by AIA New York
Through exemplary leadership, service, and advocacy, Joseph Aliotta, FAIA, LEED AP, principal at Perkins Eastman, empowers emerging young professionals, advances the profession through mentorship, and builds connections with broader industry associations─resulting in greater growth, visibility, and effectiveness of the profession. Aliotta’s mission to engage young professionals in the future of the field has galvanized component and national leaders to develop similar programs in cities around the country.
The national impact of Aliotta’s commitment to the profession is also seen very visibly in his work with the ACE Mentor Program, advancing the architecture field in two key ways: firstly, through increased matriculation by ACE alumni into post-secondary architecture programs─in 2012, 21.5% of ACE high school students entered these programs─and secondly, through increasing diversity in the design and construction industry’s future workforce─in 2012, the diversity of ACE students outpaced the national average for first-year architecture majors. Finally, the ACE national program and its affiliates have earned numerous national, state, and local honors, including the AIA Collaborative Achievement Award.
Aliotta has also prioritized advocacy, assembling broad coalitions that promote public policy positions held by component and national AIA. Programs that he developed while AIANY president form a template for others in the State Government Network to deploy in their own communities, solidifying his national impact in advancing the profession.
Q: What is your proudest achievement as an architect, or your favorite project you’ve worked on?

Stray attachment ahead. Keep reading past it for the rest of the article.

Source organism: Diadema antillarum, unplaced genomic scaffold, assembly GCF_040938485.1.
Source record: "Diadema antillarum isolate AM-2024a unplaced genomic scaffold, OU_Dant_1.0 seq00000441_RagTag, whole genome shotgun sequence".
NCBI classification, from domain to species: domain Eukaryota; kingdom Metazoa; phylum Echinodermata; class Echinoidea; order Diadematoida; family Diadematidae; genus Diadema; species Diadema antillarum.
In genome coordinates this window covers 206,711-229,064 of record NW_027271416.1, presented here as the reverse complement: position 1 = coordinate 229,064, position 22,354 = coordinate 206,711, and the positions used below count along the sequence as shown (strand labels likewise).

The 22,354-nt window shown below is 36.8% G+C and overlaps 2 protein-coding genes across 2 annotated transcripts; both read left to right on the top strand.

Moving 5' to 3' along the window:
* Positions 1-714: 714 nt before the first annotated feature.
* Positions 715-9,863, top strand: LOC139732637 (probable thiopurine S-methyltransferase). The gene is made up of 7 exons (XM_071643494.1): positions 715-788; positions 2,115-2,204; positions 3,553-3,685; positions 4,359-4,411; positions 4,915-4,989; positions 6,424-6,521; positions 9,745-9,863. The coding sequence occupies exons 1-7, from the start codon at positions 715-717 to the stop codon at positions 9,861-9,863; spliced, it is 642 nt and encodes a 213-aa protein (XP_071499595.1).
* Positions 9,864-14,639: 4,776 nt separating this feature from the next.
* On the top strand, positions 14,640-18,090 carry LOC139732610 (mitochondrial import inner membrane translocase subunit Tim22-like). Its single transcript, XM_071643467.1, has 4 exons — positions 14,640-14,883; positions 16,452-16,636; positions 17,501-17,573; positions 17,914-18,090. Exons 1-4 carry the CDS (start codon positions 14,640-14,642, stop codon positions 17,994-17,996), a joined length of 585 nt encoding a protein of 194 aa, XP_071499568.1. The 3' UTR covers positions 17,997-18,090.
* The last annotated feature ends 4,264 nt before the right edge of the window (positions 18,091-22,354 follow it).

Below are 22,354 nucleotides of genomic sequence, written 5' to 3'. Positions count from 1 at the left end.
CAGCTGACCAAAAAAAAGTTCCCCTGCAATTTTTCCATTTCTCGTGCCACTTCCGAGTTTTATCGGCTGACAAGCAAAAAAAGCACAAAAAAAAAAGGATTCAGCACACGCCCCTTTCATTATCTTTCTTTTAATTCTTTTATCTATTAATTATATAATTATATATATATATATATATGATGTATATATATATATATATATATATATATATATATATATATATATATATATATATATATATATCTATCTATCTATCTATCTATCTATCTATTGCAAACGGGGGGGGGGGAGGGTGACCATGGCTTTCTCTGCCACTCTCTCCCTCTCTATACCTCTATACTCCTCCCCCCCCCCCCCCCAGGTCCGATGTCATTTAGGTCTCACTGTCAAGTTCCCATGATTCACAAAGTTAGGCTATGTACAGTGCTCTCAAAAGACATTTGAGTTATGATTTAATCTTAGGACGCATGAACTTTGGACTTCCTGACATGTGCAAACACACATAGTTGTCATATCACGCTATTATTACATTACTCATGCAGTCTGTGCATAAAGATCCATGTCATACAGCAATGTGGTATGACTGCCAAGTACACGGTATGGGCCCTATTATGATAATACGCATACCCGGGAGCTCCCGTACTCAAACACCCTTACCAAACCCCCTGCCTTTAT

A: The destruction of the headquarters for the New York City Office of Emergency Management (OEM) was among the devastation from the terrorist attacks on September 11, 2001. I was the original project architect of the devastated facility. We immediately embarked on the site selection and design of their new headquarters, one that would continue to move NYC forward and demonstrate that the City was at the forefront of emergency management planning. As a born-and-bred New Yorker, this project is my proudest achievement.
Q: What is your earliest memory of experiencing architecture?
A: Growing up in New York City, I had the opportunity to experience its range of incredible architecture. My uncle was passionate about art, and I accompanied him to many of the city’s museums. It is difficult to pinpoint just one, but would have to say experiencing the Guggenheim was most memorable.
Q: What is influencing your work the most right now?
A: I am influenced by the designers I work with daily at Perkins Eastman. The work they are generating is truly exciting and thoughtful.
Q: What are you working on right now, or what is your next big project?
A: Leading the government practice at Perkins Eastman, I work on a number of challenging projects and studies for city, state, and federal agencies. Confidential but currently in the news quite a bit, I’m working on a high-level study that will result in a significant sea change to public policy.
Q: What does being a Fellow mean to you?
A: It is humbling to join the accomplished architects elevated to the College of Fellows. I truly believe in the purpose and mission of the College of Fellows “to advance the profession of architecture, mentor young architects, and be of ever-increasing service to society.” I will continue to strive to fulfill its mission.